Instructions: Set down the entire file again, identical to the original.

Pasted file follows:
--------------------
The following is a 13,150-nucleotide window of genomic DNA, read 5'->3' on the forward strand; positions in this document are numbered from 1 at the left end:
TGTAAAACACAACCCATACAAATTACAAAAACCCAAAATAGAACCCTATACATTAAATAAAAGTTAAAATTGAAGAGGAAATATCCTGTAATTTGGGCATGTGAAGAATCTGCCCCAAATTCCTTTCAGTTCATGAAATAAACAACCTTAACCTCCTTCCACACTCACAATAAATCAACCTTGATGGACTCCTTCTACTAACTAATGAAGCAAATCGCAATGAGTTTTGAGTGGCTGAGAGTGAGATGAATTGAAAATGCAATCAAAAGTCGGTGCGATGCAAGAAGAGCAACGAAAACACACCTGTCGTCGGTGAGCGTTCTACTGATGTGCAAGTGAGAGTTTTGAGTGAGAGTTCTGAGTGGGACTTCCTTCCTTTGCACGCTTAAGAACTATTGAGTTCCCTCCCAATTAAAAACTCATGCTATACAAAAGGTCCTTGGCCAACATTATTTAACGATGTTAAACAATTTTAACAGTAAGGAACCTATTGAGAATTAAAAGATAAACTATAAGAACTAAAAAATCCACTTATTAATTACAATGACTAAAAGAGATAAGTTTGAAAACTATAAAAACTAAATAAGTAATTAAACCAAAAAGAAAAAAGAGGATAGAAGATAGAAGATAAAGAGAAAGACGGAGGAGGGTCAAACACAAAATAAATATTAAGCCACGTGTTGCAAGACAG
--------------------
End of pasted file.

The following is a 13,150-nucleotide window of genomic DNA, read 5'->3' on the forward strand; positions in this document are numbered from 1 at the left end:
TGTAAAACACAACCCATACAAATTACAAAAACCCAAAATAGAACCCTATACATTAAATAAAAGTTAAAATTGAAGAGGAAATATCCTGTAATTTGGGCATGTGAAGAATCTGCCCCAAATTCCTTTCAGTTCATGAAATAAACAACCTTAACCTCCTTCCACACTCACAATAAATCAACCTTGATGGACTCCTTCTACTAACTAATGAAGCAAATCGCAATGAGTTTTGAGTGGCTGAGAGTGAGATGAATTGAAAATGCAATCAAAAGTCGGTGCGATGCAAGAAGAGCAACGAAAACACACCTGTCGTCGGTGAGCGTTCTACTGATGTGCAAGTGAGAGTTTTGAGTGAGAGTTCTGAGTGGGACTTCCTTCCTTTGCACGCTTAAGAACTATTGAGTTCCCTCCCAATTAAAAACTCATGCTATACAAAAGGTCCTTGGCCAACATTATTTAACGATGTTAAACAATTTTAACAGTAAGGAACCTATTGAGAATTAAAAGATAAACTATAAGAACTAAAAAATCCACTTATTAATTACAATGACTAAAAGAGATAAGTTTGAAAACTATAAAAACTAAATAAGTAATTAAACCAAAAAGAAAAAAGAGGATAGAAGATAGAAGATAAAGAGAAAGACGGAGGAGGGTCAAACACAAAATAAATATTAAGCCACGTGTTGCAAGACAG